last sync: 2023-Jan-27 18:40:07 UTC

Azure Policy definition

Adaptive application controls for defining safe applications should be enabled on your machines

Name Adaptive application controls for defining safe applications should be enabled on your machines
Azure Portal
Id 47a6b606-51aa-4496-8bb7-64b11cf66adc
Version 3.0.0
details on versioning
Category Security Center
Microsoft docs
Description Enable application controls to define the list of known-safe applications running on your machines, and alert you when other applications run. This helps harden your machines against malware. To simplify the process of configuring and maintaining your rules, Security Center uses machine learning to analyze the applications running on each machine and suggest the list of known-safe applications.
Mode All
Type BuiltIn
Preview FALSE
Deprecated FALSE
Effect Default
AuditIfNotExists
Allowed
AuditIfNotExists, Disabled
RBAC
Role(s)
none
Rule
Aliases
THEN-ExistenceCondition (1)
Alias Namespace ResourceType DefaultPath Modifiable
Microsoft.Security/assessments/status.code Microsoft.Security assessments properties.status.code false
Rule
ResourceTypes
IF (1)
Microsoft.ClassicCompute/virtualMachines
Compliance The following 67 compliance controls are associated with this Policy definition 'Adaptive application controls for defining safe applications should be enabled on your machines' (47a6b606-51aa-4496-8bb7-64b11cf66adc)
Control Domain Control Name MetadataId Category Title Owner Requirements Description Info Policy#
AU_ISM 1490 AU_ISM_1490 AU ISM 1490 Guidelines for System Hardening - Operating system hardening Application control - 1490 n/a Application control is implemented on all servers to restrict the execution of executables, software libraries, scripts and installers to an approved set. link 1
Azure_Security_Benchmark_v1.0 6.10 Azure_Security_Benchmark_v1.0_6.10 Azure Security Benchmark 6.10 Inventory and Asset Management Implement approved application list Customer Use Azure Security Center Adaptive Application Controls to specify which file types a rule may or may not apply to. Implement third party solution if this does not meet the requirement. How to use Azure Security Center Adaptive Application Controls: https://docs.microsoft.com/azure/security-center/security-center-adaptive-application n/a link 1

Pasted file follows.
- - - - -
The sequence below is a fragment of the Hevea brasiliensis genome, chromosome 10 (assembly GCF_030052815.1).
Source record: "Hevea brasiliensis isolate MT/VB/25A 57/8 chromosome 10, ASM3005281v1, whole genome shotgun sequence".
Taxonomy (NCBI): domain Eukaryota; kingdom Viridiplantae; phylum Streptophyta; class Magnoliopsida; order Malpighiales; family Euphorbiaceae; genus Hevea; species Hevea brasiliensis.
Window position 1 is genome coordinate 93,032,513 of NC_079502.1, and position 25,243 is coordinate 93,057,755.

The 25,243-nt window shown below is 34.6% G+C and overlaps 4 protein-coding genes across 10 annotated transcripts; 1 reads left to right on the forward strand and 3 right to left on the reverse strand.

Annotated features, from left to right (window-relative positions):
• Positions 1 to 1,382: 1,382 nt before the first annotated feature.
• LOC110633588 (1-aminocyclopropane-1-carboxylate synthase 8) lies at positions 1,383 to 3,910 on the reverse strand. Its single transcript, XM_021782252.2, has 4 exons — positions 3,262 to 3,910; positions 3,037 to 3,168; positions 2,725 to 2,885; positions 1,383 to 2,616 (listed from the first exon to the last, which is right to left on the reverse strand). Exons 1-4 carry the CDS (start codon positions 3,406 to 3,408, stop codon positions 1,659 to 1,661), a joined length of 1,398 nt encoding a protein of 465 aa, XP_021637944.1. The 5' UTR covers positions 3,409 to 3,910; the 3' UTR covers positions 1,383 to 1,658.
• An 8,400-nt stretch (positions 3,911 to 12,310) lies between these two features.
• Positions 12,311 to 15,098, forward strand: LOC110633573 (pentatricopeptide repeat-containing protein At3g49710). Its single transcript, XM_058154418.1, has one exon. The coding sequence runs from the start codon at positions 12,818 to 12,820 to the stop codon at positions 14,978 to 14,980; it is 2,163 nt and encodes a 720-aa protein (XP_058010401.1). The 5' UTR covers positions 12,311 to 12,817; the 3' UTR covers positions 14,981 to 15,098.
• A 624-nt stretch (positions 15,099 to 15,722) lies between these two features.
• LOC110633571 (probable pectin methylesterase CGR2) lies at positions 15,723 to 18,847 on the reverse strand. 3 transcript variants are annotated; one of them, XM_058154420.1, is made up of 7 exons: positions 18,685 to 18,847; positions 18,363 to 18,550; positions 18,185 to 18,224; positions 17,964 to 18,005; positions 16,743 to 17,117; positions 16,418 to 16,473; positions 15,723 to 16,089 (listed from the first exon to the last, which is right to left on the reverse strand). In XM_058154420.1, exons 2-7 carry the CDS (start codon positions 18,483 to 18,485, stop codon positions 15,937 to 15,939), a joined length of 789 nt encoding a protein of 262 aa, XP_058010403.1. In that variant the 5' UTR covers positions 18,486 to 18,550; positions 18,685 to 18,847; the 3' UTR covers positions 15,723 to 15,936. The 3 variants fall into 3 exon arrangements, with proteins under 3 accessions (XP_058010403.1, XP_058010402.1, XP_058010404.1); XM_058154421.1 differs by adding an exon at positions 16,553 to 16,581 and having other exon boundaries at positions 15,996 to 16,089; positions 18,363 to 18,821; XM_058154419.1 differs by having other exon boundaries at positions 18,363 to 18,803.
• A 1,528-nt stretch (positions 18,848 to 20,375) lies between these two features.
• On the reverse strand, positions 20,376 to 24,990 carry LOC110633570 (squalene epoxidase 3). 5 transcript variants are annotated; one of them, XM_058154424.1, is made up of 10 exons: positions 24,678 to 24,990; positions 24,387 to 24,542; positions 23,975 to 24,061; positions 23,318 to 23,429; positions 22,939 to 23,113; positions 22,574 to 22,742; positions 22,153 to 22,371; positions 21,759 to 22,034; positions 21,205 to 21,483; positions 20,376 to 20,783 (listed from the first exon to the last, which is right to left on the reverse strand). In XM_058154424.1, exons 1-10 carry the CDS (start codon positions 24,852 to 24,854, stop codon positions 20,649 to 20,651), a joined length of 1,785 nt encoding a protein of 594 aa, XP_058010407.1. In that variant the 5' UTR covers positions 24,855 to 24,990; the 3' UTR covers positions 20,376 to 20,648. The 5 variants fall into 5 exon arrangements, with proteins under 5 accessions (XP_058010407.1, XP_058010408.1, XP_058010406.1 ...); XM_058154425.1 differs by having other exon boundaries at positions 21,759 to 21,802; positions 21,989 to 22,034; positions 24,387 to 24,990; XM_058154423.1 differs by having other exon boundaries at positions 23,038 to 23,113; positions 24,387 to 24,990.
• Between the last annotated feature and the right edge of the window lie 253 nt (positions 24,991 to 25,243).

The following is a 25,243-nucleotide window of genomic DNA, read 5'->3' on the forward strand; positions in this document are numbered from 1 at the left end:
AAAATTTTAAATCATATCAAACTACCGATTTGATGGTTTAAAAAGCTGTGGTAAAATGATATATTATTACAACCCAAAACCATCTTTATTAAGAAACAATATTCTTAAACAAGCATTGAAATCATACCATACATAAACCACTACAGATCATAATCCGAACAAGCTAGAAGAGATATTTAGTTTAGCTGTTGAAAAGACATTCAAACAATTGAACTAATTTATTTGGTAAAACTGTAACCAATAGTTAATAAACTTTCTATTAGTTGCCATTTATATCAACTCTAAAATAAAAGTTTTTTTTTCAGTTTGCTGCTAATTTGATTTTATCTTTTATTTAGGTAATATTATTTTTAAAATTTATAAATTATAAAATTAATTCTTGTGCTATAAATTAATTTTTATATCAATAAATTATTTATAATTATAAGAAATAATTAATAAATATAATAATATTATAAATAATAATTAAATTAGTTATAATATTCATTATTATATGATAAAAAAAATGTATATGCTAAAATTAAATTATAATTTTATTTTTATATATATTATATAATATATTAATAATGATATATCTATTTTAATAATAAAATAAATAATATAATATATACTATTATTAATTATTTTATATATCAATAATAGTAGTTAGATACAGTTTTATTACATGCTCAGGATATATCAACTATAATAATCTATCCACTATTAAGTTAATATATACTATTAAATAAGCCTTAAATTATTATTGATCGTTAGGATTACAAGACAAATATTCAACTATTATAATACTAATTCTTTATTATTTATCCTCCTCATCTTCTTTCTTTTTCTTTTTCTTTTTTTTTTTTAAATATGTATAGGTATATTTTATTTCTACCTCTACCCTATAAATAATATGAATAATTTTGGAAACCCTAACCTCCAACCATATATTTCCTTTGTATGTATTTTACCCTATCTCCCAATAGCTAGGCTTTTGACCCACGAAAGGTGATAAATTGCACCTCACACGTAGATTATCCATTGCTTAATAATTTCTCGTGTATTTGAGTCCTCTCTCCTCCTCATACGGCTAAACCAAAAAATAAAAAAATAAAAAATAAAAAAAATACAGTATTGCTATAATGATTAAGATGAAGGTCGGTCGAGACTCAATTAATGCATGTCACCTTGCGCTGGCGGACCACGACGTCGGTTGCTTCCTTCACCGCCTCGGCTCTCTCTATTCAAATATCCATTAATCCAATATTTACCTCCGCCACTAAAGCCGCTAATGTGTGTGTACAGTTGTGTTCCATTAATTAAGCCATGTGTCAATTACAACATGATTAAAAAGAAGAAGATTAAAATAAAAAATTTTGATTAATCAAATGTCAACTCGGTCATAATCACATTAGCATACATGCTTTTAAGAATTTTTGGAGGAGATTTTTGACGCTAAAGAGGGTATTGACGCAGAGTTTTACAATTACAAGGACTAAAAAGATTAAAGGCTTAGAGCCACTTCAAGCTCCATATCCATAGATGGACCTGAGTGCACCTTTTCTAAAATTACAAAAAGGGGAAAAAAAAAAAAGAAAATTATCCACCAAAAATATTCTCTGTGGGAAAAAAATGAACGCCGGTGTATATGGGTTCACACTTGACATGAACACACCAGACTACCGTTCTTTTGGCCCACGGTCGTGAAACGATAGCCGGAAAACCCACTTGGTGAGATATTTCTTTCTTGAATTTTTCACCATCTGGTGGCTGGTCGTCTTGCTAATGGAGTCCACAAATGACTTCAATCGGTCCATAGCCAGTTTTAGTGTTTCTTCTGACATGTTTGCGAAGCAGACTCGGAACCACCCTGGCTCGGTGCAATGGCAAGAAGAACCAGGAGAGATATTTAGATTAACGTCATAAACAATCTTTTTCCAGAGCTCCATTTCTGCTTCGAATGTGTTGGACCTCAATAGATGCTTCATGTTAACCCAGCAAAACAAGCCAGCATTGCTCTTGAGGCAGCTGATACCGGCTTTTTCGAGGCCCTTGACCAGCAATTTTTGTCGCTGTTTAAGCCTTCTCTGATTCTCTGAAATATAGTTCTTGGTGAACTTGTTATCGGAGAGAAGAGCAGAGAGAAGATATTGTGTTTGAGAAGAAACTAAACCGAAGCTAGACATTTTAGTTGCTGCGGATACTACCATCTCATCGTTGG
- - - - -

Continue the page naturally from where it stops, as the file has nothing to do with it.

Azure_Security_Benchmark_v1.0 6.8 Azure_Security_Benchmark_v1.0_6.8 Azure Security Benchmark 6.8 Inventory and Asset Management Use only approved applications Customer Use Azure Security Center Adaptive Application Controls to ensure that only authorized software executes and all unauthorized software is blocked from executing on Azure Virtual Machines. How to use Azure Security Center Adaptive Application Controls: https://docs.microsoft.com/azure/security-center/security-center-adaptive-application n/a link 1
Azure_Security_Benchmark_v2.0 AM-6 Azure_Security_Benchmark_v2.0_AM-6 Azure Security Benchmark AM-6 Asset Management Use only approved applications in compute resources Customer Ensure that only authorized software executes, and all unauthorized software is blocked from executing on Azure Virtual Machines. Use Azure Security Center (ASC) adaptive application controls to discover and generate an application allow list. You can also use ASC adaptive application controls to ensure that only authorized software executes and all unauthorized software is blocked from executing on Azure Virtual Machines. Use Azure Automation Change Tracking and Inventory to automate the collection of inventory information from your Windows and Linux VMs. Software name, version, publisher, and refresh time are available from the Azure Portal. To get the software installation date and other information, enable guest-level diagnostics and direct the Windows Event Logs to Log Analytics workspace. Depending on the type of scripts, you can use operating system-specific configurations or third-party resources to limit users' ability to execute scripts in Azure compute resources. You can also use a third-party solution to discover and identify unapproved software. How to use Azure Security Center adaptive application controls: https://docs.microsoft.com/azure/security-center/security-center-adaptive-application Understand Azure Automation Change Tracking and Inventory: https://docs.microsoft.com/azure/automation/change-tracking How to control PowerShell script execution in Windows environments: https://docs.microsoft.com/powershell/module/microsoft.powershell.security/set-executionpolicy?view=powershell-6 n/a link 1